It appears that they did. The official opinion may have had something to do with statements made by Gray: "'Mum was really not well and I was trying to keep things together when dad died', said her son, ..." [The Globe and Mail: 17 March 1999]. In fact, a family friend, Steve Fruitman, described Gray as being "terribly despondent over his father's death" [Gerry Taylor, New Brunswick Telegraph Journal: 5 January 1999], a situation not unlike the one Gray ascribes to his mother. Since it was thought important to point out that Eleanor was on medication, what about Gray? When he was in the hospital after the fire, were blood tests performed to examine his drug and alcohol levels?

Barrie fire chief Jim Lemieux had suggested that "Eleanor Townsend at first escaped the fire, but it seems she realized Isabella was trapped inside 'and went right back in'" [Toronto Star: 1 January 1999]. This is echoed in Taylor's Telegraph Journal article, but it included Gray in the escape: "The fire, of undetermined origin, was well advanced before Eleanor and her 23-year-old son, Gray, awakened and rushed from the house. Outside, Eleanor remembered that her five-year-old granddaughter was still asleep in the house and rushed back inside where she perished with the child." This information could only have come from Gray.

Ten weeks later: "[Gray] lived with [Eleanor Townsend] and she alerted him to the fire. He escorted his mother and his niece Isabella on to the deck at the back of the house. At some point, after being separated from her son, [Eleanor] Townsend and Isabella re-entered the home ..." [Toronto Star: 16 March 1999]. It appears that the story had changed. Neither version addresses how Gray might have sustained injuries but at least the later account has him taking charge and implies that Eleanor was aware of the fire before he was. "Family members said they believe Ms. Townsend went back into the house to look for the family dog and the girl followed her. The dog died in the fire." [The Globe and Mail: 17 March 1999]. That would have been Eleanor's brother, Jim Reed, and and his then-wife, Marina, showing that they were not prepared to doubt Gray's retelling of his escape from the fire.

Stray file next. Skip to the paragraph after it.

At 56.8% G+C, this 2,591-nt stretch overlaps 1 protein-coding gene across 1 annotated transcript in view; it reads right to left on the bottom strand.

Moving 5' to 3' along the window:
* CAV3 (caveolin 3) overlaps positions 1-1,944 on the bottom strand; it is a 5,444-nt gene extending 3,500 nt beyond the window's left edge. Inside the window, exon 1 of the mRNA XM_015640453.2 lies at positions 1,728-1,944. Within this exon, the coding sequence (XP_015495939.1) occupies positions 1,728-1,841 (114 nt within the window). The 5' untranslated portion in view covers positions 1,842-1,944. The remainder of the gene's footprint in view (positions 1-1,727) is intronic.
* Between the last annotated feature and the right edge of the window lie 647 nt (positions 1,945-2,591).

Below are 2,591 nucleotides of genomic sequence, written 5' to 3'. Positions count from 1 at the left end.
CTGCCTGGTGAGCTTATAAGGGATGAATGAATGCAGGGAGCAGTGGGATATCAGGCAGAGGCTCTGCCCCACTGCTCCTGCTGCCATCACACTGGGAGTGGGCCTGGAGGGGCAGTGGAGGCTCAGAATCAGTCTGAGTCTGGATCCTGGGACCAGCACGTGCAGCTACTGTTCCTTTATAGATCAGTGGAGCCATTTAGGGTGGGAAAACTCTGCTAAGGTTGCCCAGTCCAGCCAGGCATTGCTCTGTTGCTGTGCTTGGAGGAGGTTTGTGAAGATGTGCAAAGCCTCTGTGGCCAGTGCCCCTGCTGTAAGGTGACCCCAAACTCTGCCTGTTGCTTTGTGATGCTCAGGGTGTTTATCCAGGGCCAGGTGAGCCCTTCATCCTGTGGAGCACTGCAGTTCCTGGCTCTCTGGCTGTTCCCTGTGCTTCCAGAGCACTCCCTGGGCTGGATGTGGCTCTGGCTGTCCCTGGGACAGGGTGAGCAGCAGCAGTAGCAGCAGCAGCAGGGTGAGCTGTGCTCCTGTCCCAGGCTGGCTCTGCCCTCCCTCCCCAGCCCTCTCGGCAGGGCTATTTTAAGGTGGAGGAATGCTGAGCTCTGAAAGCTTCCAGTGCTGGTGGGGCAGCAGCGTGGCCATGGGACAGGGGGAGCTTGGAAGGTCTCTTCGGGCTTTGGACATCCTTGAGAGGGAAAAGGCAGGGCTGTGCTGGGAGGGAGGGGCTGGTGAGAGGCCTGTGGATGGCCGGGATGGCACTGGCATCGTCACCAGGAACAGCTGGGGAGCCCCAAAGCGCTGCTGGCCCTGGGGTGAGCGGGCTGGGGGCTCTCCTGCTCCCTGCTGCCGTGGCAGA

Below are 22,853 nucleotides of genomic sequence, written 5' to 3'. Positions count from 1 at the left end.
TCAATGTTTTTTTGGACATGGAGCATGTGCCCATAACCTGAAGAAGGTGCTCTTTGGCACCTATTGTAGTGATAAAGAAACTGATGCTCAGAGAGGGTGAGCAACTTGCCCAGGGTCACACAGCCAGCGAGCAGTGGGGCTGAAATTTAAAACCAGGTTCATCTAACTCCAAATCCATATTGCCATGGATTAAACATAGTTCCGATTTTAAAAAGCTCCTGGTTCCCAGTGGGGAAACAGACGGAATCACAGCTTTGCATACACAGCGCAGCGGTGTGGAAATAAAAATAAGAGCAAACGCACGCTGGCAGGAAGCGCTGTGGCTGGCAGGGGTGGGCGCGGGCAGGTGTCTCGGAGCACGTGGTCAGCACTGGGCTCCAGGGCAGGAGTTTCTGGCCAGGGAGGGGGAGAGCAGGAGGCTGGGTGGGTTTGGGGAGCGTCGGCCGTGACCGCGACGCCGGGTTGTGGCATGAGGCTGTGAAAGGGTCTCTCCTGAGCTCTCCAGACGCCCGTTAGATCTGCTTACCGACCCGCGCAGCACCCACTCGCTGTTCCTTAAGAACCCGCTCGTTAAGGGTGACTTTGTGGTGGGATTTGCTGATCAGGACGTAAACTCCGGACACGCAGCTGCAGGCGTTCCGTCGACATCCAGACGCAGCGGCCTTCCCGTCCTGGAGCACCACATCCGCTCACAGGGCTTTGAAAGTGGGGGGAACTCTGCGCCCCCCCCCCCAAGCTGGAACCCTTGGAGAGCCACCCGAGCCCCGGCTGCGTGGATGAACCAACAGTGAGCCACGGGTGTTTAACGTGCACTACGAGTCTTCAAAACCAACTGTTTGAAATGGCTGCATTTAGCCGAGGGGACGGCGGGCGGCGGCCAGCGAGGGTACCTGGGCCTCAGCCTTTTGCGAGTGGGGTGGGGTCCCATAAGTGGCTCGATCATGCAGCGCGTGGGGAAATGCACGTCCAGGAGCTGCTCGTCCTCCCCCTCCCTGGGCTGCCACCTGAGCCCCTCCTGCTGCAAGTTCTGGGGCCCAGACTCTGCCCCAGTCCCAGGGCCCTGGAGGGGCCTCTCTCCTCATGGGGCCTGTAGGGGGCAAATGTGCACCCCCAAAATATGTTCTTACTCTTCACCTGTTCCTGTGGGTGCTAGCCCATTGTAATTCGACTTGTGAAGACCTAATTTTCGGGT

A comment from someone Gray was dating "in the early 90s" [taken from the Gray-at-age-19 video] suggests that he "was patient, charming, disciplined and loved to teach. He also ran 5 miles a day every morning!" Perhaps all that ended with the move to Barrie. A new home, perhaps new friends. Had Gray finished high school yet? Was he, like his grandfather, struggling with increasingly bad eyesight and was, as a result, unable to get a driver's license? Did he resent his mother, Eleanor, being able to drive a vehicle at her whim, spending time with her daughter and grandchildren?

Gray died in 2003, presumably a short time after making available "a number of reel to reel tapes of material that Graham and Eleanor had taped on various occasions that were never released before" [Randy Morrison: liner notes on the 2004 album 'The Talented Townsends']. Somewhat remarkably (for an individual who is the product of musical royalty and is himself an entry in The Canadian Encyclopedia), I am not aware of anyone detailing anything concrete about his personal life after the fire or the circumstances of his death.

Update: Marlene Frost, my genealogy research partner, managed to acquire for me Randy Morrison's email. Randy kindly informed me that Gray died on the day of "New Year’s Eve of an overdose of pills and alcohol". That would have been the fifth anniversary of the day of the fire. And while Randy said that Gray's vision was fine (I had conjectured that Gray was going blind as a reason for some emotional turmoil that might have made him set fire to Eleanor's car), Randy understood Gray to have been bipolar: "Graham had to really keep a watch on him and after Graham died Gray was really lost and out of control."